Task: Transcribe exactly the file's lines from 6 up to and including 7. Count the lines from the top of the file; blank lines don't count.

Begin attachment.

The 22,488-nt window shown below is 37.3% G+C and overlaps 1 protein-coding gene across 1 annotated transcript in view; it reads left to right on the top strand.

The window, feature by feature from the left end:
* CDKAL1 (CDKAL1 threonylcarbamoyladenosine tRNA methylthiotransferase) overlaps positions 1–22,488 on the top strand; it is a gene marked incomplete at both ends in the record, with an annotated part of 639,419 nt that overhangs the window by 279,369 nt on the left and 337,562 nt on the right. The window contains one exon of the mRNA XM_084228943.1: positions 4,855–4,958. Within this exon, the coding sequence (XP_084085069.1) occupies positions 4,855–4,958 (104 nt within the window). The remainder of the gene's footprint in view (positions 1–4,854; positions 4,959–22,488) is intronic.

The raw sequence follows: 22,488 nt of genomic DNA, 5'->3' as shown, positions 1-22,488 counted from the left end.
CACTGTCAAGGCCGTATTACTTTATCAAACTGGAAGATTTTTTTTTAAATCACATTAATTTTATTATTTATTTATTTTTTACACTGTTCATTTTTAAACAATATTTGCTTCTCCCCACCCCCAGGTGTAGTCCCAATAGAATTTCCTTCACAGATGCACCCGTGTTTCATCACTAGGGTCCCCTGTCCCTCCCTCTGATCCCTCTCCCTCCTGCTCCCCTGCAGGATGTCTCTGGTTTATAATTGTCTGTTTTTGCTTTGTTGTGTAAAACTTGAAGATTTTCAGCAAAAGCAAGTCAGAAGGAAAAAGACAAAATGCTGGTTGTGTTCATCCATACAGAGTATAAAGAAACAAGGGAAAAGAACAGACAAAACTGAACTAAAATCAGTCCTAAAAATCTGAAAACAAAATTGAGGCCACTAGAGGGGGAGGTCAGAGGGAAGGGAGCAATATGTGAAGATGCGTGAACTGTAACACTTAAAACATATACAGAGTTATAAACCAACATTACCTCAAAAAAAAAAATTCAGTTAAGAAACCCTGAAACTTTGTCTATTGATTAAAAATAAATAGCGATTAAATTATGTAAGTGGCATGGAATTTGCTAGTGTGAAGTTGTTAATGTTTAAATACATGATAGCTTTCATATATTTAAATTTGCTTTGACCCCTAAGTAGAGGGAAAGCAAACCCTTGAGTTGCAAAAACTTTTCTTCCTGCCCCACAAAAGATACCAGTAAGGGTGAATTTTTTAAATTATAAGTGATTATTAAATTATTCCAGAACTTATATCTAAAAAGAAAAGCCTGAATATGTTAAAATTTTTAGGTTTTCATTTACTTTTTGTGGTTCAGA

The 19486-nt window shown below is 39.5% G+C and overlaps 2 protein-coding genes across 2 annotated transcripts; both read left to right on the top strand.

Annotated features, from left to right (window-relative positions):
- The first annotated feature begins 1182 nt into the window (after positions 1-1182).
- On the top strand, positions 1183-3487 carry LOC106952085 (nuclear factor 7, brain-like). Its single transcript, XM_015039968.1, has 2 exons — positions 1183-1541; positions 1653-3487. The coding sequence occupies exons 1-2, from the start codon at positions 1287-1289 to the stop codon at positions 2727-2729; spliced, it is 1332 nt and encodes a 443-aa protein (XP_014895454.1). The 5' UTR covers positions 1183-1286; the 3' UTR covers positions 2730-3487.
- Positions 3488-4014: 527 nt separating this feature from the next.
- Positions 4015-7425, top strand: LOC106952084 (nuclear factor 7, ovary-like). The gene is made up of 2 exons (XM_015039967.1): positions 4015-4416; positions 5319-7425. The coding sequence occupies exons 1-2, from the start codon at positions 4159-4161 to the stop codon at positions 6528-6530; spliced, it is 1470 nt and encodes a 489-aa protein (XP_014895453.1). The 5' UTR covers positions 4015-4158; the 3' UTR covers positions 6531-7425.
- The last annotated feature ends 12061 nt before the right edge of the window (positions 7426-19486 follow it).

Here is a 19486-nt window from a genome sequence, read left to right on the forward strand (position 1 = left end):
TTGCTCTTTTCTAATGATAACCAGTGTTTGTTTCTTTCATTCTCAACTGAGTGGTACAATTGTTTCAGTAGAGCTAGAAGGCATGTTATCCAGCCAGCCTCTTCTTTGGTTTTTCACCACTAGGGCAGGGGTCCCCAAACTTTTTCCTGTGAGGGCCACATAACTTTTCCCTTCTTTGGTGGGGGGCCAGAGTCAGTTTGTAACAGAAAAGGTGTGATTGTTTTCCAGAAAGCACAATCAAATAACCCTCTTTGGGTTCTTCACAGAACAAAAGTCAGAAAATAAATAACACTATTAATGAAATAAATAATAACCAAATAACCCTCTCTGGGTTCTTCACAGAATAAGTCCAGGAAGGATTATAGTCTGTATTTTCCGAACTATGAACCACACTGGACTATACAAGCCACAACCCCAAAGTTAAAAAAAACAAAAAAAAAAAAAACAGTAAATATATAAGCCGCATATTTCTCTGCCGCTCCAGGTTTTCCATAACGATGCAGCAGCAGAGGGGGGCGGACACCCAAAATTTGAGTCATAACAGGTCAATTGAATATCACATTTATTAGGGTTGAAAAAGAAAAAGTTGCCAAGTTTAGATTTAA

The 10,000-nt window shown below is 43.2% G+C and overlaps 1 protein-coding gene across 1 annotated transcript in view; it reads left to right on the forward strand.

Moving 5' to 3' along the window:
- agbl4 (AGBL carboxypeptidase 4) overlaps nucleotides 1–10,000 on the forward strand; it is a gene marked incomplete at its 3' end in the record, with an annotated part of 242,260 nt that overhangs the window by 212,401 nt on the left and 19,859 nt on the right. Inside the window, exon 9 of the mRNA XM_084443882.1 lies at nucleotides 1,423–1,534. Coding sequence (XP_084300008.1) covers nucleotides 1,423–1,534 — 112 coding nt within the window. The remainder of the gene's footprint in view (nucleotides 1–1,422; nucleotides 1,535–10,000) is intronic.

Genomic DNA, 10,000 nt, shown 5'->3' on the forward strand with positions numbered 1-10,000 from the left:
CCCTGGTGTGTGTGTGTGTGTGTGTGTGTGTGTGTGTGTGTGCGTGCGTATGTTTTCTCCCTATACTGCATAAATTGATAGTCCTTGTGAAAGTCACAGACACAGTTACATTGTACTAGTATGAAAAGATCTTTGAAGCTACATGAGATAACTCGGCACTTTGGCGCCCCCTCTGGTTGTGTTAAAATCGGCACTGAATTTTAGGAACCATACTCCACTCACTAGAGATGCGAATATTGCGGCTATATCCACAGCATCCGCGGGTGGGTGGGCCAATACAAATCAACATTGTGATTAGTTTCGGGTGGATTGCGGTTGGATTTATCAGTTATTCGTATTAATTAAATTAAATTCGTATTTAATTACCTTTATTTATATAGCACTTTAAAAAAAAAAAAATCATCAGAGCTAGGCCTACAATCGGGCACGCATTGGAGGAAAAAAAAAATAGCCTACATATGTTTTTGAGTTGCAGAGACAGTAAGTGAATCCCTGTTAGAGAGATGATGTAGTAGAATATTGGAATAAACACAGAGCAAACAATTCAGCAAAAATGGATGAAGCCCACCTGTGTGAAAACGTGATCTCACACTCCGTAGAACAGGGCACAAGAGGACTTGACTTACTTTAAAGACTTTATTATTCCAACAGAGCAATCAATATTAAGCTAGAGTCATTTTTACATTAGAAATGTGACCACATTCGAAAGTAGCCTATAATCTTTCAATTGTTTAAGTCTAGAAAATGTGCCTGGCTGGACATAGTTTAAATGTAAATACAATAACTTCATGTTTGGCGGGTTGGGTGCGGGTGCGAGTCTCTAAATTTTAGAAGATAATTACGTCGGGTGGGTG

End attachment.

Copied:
The 19486-nt window shown below is 39.5% G+C and overlaps 2 protein-coding genes across 2 annotated transcripts; both read left to right on the top strand.

Annotated features, from left to right (window-relative positions):